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Interpolation of Reconnaissance Multibeam Bathymetry from North-Central Long Island Sound
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Reconnaissance
Bathymetry

Reconnaissance Multibeam Bathymetry

Bathymetric data from multibeam reconnaissance surveys have been interpolated and regridded into complete-coverage data sets and imagery of the sea floor. Within the context of sea-floor mapping, the word “reconnaissance” typically refers to surveys with ship-track spacing too great to acquire 100% coverage of the sea floor at the specified resolution. This approach, which resulted in original bathymetric data sets that had stripes of no data between the multibeam lines, was acceptable for nautical charting purposes because 100% coverage was achieved with concurrently collected sidescan sonar (Poppe and others, 2004; McMullen and others, 2005; Beaulieu and others, 2005).

Sidescan sonar lines are typically spaced 150 m apart; height of the towed sidescan fish above the sea floor is controlled by adjusting cable length to allow data collection 100 m to each side. Because this results in a 50-m data overlap, the ship can maneuver around lobster pots and other obstructions and still efficiently survey 100% of the seabed. Conversely, the Reson multibeam system is hull mounted. Swath width can not be increased without producing an unacceptably low data density and, therefore, line spacing would have to be decreased to acquire 100% multibeam bathymetric coverage, greatly increasing the time necessary to complete surveys.

For purposes of comparison with the interpolated data, views of the original multibeam reconnaissance bathymetry are provided for surveys H11043, H11044, and H11045 in figure 4, figure 5, and figure 6, respectively. Areas of no data within the original surveys constituted approximately 30% of H11043, 10% of H11044, and 45% of H11045.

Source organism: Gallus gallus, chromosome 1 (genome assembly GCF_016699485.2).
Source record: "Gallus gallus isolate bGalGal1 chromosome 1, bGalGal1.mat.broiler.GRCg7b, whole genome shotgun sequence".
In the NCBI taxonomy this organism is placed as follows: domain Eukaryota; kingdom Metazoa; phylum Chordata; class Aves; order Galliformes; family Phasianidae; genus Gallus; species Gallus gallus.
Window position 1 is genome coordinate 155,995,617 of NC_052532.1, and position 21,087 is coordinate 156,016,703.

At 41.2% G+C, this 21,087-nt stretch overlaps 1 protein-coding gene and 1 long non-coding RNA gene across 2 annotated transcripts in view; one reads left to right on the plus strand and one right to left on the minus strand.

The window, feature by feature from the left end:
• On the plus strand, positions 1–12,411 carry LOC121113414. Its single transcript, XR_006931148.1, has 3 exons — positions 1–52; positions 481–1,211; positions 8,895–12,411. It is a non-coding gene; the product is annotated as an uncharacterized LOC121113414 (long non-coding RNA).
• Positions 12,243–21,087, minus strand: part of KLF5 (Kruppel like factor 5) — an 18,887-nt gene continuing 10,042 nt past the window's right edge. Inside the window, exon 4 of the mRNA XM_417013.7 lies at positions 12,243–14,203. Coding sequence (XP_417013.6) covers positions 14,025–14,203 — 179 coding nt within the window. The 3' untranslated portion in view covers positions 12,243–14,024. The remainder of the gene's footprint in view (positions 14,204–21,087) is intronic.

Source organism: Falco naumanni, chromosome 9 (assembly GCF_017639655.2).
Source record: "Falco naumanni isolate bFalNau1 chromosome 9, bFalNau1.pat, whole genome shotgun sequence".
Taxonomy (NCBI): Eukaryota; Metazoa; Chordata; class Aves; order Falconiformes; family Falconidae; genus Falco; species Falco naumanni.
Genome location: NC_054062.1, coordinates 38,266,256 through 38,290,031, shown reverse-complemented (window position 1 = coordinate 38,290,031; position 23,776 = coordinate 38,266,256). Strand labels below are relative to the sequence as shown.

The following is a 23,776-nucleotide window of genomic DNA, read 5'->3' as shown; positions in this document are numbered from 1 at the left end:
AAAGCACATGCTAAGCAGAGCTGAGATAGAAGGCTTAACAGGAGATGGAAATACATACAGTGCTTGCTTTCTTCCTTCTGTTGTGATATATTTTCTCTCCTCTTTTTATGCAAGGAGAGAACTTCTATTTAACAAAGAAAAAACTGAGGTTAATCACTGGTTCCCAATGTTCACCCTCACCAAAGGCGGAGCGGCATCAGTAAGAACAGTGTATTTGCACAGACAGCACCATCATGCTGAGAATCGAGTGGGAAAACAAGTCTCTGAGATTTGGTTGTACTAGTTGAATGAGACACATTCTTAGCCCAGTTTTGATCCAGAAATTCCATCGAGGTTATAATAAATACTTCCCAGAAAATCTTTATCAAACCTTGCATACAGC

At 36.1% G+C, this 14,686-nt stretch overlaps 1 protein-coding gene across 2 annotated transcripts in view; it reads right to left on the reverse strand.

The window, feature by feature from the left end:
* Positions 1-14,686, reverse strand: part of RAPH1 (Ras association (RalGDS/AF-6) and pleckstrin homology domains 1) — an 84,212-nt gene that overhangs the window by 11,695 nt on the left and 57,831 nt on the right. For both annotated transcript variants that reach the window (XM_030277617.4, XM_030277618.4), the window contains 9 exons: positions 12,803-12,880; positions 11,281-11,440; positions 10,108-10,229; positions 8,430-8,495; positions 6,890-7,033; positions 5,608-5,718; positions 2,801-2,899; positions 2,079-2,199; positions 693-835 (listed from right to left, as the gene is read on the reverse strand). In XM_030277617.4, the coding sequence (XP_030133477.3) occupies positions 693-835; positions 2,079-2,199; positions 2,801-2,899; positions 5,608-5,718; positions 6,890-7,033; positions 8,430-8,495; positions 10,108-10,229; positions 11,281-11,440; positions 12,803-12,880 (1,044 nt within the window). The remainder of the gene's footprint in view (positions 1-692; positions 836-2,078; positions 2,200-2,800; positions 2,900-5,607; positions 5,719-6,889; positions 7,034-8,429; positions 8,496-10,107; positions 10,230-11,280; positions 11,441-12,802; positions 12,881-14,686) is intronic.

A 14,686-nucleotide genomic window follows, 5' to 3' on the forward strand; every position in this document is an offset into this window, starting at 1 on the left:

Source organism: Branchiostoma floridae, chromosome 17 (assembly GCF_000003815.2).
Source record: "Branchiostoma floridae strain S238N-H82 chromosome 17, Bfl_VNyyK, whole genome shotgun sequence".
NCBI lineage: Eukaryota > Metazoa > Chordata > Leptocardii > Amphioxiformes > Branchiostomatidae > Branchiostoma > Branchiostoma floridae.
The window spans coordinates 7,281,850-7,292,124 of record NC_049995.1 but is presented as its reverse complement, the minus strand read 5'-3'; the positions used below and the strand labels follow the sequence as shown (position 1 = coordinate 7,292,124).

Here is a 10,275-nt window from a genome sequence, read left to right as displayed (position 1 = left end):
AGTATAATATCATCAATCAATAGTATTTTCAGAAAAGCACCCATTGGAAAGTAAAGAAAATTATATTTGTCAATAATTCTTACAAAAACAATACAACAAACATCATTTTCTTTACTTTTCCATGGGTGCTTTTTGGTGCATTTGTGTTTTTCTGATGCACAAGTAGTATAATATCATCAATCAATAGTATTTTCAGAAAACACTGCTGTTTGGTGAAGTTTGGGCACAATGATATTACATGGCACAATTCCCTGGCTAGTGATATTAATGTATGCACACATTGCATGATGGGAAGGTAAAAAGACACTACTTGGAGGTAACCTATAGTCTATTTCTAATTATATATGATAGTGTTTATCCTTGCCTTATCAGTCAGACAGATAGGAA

Figure 4. Image shows the original uninterpolated reconnaissance multibeam bathymetry from NOAA survey H11043 in north-central Long Island Sound off Branford, Ct.
Figure 4. Image shows the original uninterpolated reconnaissance multibeam bathymetry from NOAA survey H11043 in north-central Long Island Sound off Branford, Connecticut. Click on figure for larger image.

Figure 5. Image shows the original uninterpolated reconnaissance multibeam bathymetry from NOAA survey H11044 in north-central Long Island Sound off Milford, Connecticut.
Figure 5. Image shows the original uninterpolated reconnaissance multibeam bathymetry from NOAA survey H11044 in north-central Long Island Sound off Milford, Connecticut.

Figure 6. Image shows the original uninterpolated reconnaissance multibeam bathymetry from NOAA survey H11045 in north-central Long Island Sound off Bridgeport, Connecticut.
Figure 6. Image shows the original uninterpolated reconnaissance multibeam bathymetry from NOAA survey H11045 in north-central Long Island Sound off Bridgeport, Connecticut.
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This page last modified on Monday, 24-Nov-2014 11:51:38 EST